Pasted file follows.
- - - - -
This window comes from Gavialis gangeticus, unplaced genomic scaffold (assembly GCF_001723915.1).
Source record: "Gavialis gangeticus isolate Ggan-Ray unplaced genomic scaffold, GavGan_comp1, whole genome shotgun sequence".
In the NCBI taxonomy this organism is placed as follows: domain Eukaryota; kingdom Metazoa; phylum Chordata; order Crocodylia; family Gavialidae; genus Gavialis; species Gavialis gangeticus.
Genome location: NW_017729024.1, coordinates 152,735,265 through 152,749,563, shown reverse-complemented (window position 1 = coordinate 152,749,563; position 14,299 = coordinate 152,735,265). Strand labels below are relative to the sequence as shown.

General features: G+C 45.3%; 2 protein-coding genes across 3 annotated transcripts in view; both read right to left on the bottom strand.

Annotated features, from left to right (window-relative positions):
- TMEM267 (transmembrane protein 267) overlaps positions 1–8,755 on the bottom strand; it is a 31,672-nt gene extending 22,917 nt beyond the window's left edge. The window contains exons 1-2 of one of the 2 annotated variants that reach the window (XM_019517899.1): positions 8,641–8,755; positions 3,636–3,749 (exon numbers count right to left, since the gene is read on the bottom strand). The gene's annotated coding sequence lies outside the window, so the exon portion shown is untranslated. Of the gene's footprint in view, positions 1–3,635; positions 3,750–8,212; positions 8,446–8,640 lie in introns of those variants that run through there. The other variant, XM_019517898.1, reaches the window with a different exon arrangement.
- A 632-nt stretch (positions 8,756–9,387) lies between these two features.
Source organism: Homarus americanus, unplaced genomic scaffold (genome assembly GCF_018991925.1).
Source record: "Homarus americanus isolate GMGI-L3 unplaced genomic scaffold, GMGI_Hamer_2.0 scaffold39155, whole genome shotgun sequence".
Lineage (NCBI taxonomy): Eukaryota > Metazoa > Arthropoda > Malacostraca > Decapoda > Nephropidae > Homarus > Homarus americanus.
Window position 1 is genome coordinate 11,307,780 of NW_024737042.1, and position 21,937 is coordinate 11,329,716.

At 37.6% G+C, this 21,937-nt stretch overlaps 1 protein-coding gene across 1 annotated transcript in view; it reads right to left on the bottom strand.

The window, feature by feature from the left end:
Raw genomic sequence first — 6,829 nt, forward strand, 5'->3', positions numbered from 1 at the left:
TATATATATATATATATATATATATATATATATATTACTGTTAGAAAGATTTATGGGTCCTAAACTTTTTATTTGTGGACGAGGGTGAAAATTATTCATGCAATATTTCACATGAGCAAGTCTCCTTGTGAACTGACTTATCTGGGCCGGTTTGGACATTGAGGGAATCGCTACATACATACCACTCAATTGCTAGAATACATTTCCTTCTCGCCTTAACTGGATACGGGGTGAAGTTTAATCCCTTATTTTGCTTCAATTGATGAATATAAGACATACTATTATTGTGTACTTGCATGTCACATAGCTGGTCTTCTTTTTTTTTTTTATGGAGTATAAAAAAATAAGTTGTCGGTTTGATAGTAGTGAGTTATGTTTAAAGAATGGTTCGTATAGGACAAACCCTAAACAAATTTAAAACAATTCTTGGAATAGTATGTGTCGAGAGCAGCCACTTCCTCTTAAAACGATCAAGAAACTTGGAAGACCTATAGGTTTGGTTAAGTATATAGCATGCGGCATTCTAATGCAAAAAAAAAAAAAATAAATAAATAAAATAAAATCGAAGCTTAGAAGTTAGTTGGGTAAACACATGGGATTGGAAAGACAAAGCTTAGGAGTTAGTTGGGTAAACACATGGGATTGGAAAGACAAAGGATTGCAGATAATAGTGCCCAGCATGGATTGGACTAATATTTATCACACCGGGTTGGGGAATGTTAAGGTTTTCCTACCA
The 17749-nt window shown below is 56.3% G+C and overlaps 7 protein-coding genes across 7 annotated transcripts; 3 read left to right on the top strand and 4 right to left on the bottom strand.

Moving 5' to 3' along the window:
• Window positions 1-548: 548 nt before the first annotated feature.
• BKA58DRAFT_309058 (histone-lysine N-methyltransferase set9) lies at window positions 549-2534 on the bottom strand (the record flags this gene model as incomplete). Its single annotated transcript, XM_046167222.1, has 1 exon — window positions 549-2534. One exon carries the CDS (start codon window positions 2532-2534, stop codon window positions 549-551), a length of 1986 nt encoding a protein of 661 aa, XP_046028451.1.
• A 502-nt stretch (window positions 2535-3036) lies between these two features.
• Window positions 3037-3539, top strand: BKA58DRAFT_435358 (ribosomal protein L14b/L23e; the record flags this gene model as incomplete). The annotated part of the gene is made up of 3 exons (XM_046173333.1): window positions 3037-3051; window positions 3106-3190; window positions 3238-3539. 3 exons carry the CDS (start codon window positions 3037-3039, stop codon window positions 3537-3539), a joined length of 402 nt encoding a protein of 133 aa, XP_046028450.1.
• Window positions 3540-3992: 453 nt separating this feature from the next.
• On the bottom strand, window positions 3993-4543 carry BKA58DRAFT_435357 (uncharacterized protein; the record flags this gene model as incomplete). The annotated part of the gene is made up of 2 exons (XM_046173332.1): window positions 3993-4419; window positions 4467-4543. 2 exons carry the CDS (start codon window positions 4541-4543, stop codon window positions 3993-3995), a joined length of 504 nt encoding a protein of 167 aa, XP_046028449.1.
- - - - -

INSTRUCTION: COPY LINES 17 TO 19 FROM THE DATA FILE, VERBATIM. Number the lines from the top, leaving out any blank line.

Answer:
The 17749-nt window shown below is 56.3% G+C and overlaps 7 protein-coding genes across 7 annotated transcripts; 3 read left to right on the top strand and 4 right to left on the bottom strand.

Moving 5' to 3' along the window:
• Window positions 1-548: 548 nt before the first annotated feature.